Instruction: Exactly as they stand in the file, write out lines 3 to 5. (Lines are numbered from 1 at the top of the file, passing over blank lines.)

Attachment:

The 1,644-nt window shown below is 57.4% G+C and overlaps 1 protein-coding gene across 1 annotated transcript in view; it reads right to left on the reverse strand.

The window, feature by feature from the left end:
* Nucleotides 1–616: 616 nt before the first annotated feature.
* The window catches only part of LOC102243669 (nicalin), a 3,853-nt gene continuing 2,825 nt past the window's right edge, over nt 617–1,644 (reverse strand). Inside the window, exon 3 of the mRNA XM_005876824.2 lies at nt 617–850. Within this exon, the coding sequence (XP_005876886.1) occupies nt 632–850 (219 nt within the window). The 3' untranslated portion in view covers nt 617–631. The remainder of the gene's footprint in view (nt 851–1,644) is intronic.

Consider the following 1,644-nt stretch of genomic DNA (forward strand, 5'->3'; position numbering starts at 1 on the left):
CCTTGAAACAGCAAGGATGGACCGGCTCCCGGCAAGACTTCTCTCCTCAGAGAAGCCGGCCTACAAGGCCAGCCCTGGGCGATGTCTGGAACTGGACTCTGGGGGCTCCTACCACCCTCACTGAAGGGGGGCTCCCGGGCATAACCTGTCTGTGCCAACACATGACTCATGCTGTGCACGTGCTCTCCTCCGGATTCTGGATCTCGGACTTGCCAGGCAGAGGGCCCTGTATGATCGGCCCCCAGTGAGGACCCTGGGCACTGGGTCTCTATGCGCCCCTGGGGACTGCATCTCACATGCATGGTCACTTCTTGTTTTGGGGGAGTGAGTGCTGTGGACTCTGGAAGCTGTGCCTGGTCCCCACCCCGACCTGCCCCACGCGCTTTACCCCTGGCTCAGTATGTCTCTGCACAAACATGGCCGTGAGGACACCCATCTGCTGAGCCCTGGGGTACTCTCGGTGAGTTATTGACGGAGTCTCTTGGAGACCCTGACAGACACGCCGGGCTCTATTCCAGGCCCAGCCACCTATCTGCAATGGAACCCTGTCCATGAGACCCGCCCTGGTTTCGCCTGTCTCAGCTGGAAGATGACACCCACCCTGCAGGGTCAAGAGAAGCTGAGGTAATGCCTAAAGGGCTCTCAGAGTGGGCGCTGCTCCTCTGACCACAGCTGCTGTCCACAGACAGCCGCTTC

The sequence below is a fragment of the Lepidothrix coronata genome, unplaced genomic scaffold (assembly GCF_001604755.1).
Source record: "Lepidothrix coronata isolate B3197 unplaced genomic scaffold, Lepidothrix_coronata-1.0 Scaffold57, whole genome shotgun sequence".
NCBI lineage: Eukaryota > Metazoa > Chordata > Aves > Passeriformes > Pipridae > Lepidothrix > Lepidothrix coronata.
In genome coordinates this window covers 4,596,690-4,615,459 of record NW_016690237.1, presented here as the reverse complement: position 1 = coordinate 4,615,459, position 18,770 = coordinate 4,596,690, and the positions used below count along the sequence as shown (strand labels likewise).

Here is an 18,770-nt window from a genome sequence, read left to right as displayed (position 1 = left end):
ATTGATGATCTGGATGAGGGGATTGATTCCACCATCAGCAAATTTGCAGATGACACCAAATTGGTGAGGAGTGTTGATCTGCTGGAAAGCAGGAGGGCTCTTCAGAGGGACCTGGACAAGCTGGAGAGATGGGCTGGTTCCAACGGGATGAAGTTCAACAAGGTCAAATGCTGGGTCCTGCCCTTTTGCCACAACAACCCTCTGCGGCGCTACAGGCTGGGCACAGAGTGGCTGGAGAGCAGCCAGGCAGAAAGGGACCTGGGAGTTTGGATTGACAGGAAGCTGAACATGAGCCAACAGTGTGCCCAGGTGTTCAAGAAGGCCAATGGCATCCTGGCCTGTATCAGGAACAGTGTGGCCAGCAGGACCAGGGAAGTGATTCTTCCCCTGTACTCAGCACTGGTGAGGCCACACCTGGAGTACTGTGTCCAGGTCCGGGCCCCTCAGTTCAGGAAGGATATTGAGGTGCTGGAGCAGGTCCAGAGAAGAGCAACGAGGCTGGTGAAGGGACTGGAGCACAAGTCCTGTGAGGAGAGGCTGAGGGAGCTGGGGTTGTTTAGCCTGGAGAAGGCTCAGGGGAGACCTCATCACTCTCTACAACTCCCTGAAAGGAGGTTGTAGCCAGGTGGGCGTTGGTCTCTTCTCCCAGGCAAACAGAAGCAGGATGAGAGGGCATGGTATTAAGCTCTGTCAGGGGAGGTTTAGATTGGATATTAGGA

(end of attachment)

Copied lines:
* Nucleotides 1–616: 616 nt before the first annotated feature.
* The window catches only part of LOC102243669 (nicalin), a 3,853-nt gene continuing 2,825 nt past the window's right edge, over nt 617–1,644 (reverse strand). Inside the window, exon 3 of the mRNA XM_005876824.2 lies at nt 617–850. Within this exon, the coding sequence (XP_005876886.1) occupies nt 632–850 (219 nt within the window). The 3' untranslated portion in view covers nt 617–631. The remainder of the gene's footprint in view (nt 851–1,644) is intronic.

Consider the following 1,644-nt stretch of genomic DNA (forward strand, 5'->3'; position numbering starts at 1 on the left):